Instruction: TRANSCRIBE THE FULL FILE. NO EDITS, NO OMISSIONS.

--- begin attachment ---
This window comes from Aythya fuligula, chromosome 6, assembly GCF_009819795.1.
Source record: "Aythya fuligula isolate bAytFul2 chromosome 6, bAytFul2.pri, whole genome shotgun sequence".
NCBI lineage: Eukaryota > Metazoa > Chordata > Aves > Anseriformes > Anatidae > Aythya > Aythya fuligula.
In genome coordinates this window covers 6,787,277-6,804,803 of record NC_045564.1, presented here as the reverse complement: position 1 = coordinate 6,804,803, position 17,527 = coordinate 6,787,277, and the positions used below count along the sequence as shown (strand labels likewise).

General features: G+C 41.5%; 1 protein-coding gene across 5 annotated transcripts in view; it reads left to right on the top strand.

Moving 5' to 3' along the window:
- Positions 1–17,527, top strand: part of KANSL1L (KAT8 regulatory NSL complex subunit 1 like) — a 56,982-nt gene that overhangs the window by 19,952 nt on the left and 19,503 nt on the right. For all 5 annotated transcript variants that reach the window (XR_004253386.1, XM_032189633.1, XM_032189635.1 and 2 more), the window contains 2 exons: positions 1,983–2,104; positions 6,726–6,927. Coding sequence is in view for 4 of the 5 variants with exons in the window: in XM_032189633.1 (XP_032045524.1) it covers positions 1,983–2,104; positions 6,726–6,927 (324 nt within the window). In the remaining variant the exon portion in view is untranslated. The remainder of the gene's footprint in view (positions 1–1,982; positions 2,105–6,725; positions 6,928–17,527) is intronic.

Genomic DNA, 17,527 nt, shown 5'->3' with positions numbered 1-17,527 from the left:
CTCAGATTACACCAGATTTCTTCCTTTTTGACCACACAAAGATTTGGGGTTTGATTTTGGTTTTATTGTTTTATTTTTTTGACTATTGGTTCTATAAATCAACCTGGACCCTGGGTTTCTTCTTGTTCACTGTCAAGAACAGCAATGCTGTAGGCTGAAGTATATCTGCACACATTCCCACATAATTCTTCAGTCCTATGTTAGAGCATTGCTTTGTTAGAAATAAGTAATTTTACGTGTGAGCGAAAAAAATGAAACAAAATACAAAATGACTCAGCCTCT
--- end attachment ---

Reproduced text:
This window comes from Aythya fuligula, chromosome 6, assembly GCF_009819795.1.
Source record: "Aythya fuligula isolate bAytFul2 chromosome 6, bAytFul2.pri, whole genome shotgun sequence".
NCBI lineage: Eukaryota > Metazoa > Chordata > Aves > Anseriformes > Anatidae > Aythya > Aythya fuligula.
In genome coordinates this window covers 6,787,277-6,804,803 of record NC_045564.1, presented here as the reverse complement: position 1 = coordinate 6,804,803, position 17,527 = coordinate 6,787,277, and the positions used below count along the sequence as shown (strand labels likewise).

General features: G+C 41.5%; 1 protein-coding gene across 5 annotated transcripts in view; it reads left to right on the top strand.

Moving 5' to 3' along the window:
- Positions 1–17,527, top strand: part of KANSL1L (KAT8 regulatory NSL complex subunit 1 like) — a 56,982-nt gene that overhangs the window by 19,952 nt on the left and 19,503 nt on the right. For all 5 annotated transcript variants that reach the window (XR_004253386.1, XM_032189633.1, XM_032189635.1 and 2 more), the window contains 2 exons: positions 1,983–2,104; positions 6,726–6,927. Coding sequence is in view for 4 of the 5 variants with exons in the window: in XM_032189633.1 (XP_032045524.1) it covers positions 1,983–2,104; positions 6,726–6,927 (324 nt within the window). In the remaining variant the exon portion in view is untranslated. The remainder of the gene's footprint in view (positions 1–1,982; positions 2,105–6,725; positions 6,928–17,527) is intronic.

Genomic DNA, 17,527 nt, shown 5'->3' with positions numbered 1-17,527 from the left:
CTCAGATTACACCAGATTTCTTCCTTTTTGACCACACAAAGATTTGGGGTTTGATTTTGGTTTTATTGTTTTATTTTTTTGACTATTGGTTCTATAAATCAACCTGGACCCTGGGTTTCTTCTTGTTCACTGTCAAGAACAGCAATGCTGTAGGCTGAAGTATATCTGCACACATTCCCACATAATTCTTCAGTCCTATGTTAGAGCATTGCTTTGTTAGAAATAAGTAATTTTACGTGTGAGCGAAAAAAATGAAACAAAATACAAAATGACTCAGCCTCT